Texas has been better than Texas Tech the last few years up front, a big part of the reason the Longhorns have won their last several games against the Red Raiders. The difference was especially telling in 2011, when the Longhorns rushed for more than 400 yards in blowing out the Red Raiders. The difference up front isn't as big this year, especially not with the return of Dartwan Bush to the lineup. But it bears mention that Tech has allowed at least 275 rushing yards in each of its last four games, all losses. If Texas can line up and run the ball, not only will it help the offense, it should keep the defense off the field.
And that's where these two come in. Brown and Bergeron are at least the same size of (and in most cases, bigger than) the players who have to tackle them. They could wear down those players with a power running attack. At the same time, Texas is probably going to have to be patient, as Brown and Bergeron don't have the explosiveness of the injured Johnathan Gray or the suspended Daje Johnson. That means the Longhorns will have to deliver body shot after body shot, and Brown and Bergeron will have to run physically, get what they can and avoid turning the ball over.
Texas cornerbacks versus the Texas Tech wide receivers
Heading into the Oklahoma State game, I felt that the Longhorns had a major advantage with their cornerbacks against the Cowboy wide receivers. But the game certainly didn't play out that way, with Texas struggling to cover a group that was without multiple top targets. Simply put: the Longhorns can't afford that kind of performance again on Thursday. Not only do the cornerbacks have to do their jobs on a pretty talented receiving corps, but they have to come up and make plays in the short passing game that essentially serves as part of Tech's running game. Let those short plays go for big gains, or get beaten by guys like Eric Ward down the field, and it could be a long day for the defense. Their jobs become even more important given that Tech's quick throws should take Texas's pass-rush somewhat out of the game. If they're able to cover, that's when it gives guys like Jackson Jeffcoat and Cedric Reed to get home.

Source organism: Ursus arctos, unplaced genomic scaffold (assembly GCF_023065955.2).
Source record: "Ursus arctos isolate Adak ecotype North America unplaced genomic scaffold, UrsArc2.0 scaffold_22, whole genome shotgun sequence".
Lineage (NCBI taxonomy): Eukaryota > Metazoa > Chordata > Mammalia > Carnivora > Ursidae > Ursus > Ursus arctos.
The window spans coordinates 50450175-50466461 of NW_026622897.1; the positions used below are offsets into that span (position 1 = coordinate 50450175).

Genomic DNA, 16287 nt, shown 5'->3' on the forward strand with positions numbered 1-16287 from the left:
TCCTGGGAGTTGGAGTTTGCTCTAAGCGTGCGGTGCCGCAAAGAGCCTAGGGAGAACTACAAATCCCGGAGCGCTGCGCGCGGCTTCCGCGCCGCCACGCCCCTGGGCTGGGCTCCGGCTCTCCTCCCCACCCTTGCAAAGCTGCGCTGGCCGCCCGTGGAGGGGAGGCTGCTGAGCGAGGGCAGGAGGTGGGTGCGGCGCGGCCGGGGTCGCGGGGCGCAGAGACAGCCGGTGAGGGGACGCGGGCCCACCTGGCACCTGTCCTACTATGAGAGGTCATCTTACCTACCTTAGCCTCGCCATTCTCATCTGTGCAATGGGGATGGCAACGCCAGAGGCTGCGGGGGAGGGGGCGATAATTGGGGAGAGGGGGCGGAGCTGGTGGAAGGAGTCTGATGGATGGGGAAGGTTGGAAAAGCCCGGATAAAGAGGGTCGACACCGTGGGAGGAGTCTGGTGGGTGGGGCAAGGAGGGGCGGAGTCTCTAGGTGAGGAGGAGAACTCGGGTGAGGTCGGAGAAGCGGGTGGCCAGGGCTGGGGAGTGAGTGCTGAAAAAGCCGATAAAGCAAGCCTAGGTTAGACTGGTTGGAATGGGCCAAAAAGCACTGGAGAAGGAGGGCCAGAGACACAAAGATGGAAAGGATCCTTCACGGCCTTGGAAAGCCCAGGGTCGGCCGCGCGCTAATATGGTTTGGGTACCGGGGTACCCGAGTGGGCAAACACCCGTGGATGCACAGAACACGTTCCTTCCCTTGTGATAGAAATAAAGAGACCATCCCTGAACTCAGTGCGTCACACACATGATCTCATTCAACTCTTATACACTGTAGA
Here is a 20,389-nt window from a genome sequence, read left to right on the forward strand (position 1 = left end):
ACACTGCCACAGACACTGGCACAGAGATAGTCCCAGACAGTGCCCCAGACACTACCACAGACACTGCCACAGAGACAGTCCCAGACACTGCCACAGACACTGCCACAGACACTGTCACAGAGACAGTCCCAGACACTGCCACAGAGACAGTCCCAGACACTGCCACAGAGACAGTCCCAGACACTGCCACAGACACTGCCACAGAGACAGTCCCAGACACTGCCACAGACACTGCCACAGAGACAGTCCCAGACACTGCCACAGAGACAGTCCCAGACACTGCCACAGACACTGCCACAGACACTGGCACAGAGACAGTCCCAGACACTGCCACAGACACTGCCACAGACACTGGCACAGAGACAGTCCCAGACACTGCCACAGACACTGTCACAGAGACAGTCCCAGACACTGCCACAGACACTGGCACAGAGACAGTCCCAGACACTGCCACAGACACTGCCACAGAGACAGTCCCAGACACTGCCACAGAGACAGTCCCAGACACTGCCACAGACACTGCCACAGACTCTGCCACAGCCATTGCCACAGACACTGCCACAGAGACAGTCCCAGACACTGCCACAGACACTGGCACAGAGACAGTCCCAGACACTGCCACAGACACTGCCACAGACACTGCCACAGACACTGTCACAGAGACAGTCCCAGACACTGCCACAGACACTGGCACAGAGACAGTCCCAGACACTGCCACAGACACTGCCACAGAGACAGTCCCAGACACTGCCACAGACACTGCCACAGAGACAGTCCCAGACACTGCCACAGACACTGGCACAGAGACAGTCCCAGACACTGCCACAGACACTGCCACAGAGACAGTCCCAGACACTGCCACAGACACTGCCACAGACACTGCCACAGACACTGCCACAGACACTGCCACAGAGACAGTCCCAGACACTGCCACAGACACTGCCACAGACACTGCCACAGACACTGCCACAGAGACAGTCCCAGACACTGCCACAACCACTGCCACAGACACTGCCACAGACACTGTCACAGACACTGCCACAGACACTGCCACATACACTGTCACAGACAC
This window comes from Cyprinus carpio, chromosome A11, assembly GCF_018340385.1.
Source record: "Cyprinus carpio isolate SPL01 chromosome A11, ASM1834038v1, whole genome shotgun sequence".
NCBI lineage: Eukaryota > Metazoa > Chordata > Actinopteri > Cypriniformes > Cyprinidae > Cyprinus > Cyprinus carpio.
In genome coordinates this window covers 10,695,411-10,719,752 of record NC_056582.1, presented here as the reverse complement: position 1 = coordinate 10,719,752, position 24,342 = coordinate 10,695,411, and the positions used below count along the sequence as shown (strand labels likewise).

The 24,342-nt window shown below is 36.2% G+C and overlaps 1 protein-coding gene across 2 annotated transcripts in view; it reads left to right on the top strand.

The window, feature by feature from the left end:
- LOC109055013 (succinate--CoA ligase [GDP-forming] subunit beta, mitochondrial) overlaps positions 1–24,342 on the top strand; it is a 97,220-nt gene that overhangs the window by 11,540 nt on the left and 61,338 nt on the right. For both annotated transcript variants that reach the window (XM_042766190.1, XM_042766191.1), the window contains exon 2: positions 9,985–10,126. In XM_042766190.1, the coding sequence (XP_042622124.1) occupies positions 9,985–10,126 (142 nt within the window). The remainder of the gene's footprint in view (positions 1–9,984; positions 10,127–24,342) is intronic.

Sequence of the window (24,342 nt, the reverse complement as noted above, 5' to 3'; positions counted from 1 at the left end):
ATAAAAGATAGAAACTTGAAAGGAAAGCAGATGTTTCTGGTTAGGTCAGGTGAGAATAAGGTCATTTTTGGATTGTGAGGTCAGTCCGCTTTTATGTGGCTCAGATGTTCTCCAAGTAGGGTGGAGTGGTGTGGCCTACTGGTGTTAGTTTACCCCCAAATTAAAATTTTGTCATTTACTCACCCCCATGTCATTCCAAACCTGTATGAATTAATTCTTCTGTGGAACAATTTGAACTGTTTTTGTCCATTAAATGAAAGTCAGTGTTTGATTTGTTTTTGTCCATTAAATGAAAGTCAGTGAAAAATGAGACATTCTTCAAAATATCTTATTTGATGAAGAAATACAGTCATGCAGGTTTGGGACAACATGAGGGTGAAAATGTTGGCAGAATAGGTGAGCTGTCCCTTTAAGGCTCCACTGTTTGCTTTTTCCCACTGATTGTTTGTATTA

Texas safeties versus Jace Amaro, Texas Tech tight end
Of course, the biggest weapon in Tech's passing game is massive, 6-foot-5, 260-pound Jace Amaro at tight end. He's a nightmare, the type of player who always seems to produce a 15-yard catch on third-and-11. Too athletic for linebackers and too big for safeties, he presents a challenge the likes of which Texas hasn't faced this season. Typically, the Longhorns have defended tight ends with their box safeties. But that could present a problem for 6-foot-2, 185-pound Mykkele Thompson and the heavier, but shorter, Adrian Phillips. On third downs especially, he'll present a nasty challenge.
Texas's wide receivers versus the Texas Tech cornerbacks
Last year, Texas ran the ball effectively against Texas Tech, rushing for 163 yards at 4.2 yards per pop. But where the Longhorns truly swung the game was in the passing game, with Texas averaging 24 yards per completion, aided by a four-catch, 165-yard, two-touchdown day from Mike Davis. The Longhorns will need those kinds of plays again, and they'll be working against a secondary starting two true freshmen. If ever there was a good day for the Longhorns to exploit their talent and depth at the receiver position, this is probably it.
X-Factor: The Running Game
Texas's biggest advantage heading into this game would appear to be the Longhorns' ability to run the ball. And if the Longhorns can slow down the Texas Tech running game, they can put Tech into third-and-long situations where Tech has to hold onto the ball longer, allowing Texas's pass-rushing defensive line to attack an offensive line that has allowed 24 sacks so far this year. The team that runs the ball the best (and we could include Tech's quick passing game in that statement) will probably win.
I think this one will be a close game, thanks in large part to the Longhorns' inability of late to lock down opposing passing attacks. At the same time, Texas should be able to run the ball well enough to control the pace a little bit, and I think that gives the Longhorns an edge in the end. I predicted 42-35 in the Texas Tech Five Questions segment, and I don't wind up far off those numbers here. Interestingly enough, this is the same score that RaiderPower.com Publisher Jarret Johnson listed his his five question segment, though it was purely accidental.
TEXAS — 38
Texas Tech — 28